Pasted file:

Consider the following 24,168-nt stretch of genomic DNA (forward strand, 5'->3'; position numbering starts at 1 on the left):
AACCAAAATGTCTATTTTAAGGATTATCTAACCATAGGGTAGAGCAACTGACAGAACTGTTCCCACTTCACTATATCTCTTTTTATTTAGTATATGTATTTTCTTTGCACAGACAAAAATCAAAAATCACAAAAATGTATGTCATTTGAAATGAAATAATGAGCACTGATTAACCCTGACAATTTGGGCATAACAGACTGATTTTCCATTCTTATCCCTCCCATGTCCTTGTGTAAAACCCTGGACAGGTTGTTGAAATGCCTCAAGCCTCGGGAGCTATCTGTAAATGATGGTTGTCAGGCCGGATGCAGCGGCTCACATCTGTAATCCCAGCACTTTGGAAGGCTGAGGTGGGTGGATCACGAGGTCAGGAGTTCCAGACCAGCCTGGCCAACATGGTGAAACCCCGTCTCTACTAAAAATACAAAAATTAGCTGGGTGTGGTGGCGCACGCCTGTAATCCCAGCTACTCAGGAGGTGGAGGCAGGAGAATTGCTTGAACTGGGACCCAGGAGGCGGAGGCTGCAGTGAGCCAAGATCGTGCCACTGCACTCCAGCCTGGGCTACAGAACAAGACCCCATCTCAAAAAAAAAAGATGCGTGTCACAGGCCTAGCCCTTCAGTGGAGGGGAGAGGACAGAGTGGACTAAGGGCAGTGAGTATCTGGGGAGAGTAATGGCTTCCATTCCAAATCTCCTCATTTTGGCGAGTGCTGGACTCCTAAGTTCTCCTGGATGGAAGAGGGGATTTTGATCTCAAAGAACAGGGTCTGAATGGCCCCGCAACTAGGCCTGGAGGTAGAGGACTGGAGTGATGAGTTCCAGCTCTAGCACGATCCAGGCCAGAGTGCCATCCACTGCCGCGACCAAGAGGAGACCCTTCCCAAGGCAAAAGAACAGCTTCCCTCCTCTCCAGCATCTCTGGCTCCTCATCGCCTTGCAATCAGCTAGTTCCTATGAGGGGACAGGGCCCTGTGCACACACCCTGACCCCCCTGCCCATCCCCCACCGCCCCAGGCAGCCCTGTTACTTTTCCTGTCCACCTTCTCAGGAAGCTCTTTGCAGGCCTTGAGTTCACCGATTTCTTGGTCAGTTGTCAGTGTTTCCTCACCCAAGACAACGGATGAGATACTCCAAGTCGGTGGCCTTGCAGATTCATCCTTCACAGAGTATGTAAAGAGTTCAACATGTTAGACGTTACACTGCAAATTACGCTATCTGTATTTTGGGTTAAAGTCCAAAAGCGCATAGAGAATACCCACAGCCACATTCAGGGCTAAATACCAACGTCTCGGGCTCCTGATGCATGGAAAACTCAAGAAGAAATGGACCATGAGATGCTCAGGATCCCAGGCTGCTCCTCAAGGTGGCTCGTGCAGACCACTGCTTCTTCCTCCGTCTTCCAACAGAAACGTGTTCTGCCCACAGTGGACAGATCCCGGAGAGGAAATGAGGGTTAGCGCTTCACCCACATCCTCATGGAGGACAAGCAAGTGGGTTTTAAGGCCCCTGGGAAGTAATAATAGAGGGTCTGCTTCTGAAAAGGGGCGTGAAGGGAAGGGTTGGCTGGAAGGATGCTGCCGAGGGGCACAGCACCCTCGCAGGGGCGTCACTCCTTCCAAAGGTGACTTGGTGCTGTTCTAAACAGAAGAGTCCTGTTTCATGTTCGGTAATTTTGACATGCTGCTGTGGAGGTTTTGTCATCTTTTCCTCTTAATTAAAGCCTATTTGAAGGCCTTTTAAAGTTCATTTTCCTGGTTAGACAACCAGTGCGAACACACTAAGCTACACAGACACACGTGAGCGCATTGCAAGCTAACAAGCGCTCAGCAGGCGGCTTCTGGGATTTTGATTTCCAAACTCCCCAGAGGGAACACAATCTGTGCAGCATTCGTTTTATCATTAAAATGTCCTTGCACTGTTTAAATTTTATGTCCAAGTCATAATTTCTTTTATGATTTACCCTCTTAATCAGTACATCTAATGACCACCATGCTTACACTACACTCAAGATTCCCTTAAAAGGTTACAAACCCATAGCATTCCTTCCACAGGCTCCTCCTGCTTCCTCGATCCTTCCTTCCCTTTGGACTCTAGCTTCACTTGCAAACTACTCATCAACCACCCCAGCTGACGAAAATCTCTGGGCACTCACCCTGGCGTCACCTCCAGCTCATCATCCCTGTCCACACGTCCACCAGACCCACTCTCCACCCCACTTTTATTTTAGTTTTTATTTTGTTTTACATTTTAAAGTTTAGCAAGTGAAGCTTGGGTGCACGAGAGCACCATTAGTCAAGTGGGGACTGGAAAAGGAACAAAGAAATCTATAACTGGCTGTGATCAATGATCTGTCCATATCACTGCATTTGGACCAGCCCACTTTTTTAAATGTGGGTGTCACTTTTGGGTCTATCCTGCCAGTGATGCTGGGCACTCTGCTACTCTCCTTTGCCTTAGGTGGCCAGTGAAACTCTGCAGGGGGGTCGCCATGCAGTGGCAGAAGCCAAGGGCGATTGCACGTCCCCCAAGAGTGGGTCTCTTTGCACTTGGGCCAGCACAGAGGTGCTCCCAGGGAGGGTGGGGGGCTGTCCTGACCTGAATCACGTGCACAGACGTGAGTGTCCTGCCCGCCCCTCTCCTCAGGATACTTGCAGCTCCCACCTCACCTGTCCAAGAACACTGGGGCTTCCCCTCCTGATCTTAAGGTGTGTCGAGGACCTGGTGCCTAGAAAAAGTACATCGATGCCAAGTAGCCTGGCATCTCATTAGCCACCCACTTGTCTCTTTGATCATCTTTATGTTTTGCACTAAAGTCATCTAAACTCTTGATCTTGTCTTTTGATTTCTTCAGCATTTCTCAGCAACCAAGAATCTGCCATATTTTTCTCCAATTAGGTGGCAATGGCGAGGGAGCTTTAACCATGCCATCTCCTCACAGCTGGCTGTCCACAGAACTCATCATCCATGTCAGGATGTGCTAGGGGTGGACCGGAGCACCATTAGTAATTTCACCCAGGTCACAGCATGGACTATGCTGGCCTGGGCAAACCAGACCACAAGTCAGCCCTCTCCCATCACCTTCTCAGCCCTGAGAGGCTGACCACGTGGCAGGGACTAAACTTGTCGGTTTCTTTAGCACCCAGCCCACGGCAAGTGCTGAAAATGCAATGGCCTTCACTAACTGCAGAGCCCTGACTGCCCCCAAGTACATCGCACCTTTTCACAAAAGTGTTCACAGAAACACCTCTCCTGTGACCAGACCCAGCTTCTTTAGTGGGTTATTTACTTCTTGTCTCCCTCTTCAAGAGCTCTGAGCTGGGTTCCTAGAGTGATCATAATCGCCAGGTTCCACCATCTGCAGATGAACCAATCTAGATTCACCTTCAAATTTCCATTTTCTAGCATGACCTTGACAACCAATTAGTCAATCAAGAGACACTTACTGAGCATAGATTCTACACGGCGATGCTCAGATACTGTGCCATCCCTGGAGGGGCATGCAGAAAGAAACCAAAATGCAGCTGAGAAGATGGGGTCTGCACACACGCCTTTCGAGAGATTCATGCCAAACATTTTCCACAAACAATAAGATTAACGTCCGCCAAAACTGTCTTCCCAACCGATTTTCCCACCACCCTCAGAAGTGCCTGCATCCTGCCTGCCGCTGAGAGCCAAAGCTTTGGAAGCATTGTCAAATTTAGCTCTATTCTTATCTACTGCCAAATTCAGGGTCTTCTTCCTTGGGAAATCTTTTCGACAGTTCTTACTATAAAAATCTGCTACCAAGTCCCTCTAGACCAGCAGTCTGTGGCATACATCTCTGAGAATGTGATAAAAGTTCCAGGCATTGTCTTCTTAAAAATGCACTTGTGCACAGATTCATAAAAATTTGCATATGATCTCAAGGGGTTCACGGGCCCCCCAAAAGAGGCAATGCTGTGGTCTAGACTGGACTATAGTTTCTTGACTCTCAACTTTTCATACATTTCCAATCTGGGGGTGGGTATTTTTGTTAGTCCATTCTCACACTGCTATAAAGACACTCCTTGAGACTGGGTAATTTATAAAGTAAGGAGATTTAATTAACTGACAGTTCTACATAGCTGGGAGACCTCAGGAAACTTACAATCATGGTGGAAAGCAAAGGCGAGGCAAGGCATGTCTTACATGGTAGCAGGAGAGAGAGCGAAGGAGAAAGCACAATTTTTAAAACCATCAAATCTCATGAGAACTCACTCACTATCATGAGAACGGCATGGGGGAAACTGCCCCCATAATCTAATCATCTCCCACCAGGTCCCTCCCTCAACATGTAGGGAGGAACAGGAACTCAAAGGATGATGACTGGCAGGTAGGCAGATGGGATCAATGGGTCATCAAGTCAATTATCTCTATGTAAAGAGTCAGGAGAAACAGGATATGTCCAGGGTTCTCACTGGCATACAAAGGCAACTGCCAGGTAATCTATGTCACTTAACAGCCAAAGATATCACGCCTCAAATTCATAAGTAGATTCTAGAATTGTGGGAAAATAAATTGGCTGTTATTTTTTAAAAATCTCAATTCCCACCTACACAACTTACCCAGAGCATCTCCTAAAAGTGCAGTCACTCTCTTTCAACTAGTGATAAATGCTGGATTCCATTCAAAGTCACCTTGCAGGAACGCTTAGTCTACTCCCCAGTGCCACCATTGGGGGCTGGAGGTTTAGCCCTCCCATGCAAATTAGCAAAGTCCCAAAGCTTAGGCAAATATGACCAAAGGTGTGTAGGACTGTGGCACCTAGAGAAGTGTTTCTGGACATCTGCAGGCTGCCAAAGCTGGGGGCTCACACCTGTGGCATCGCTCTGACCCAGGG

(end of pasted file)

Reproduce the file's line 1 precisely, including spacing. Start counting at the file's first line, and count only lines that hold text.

Consider the following 24,168-nt stretch of genomic DNA (forward strand, 5'->3'; position numbering starts at 1 on the left):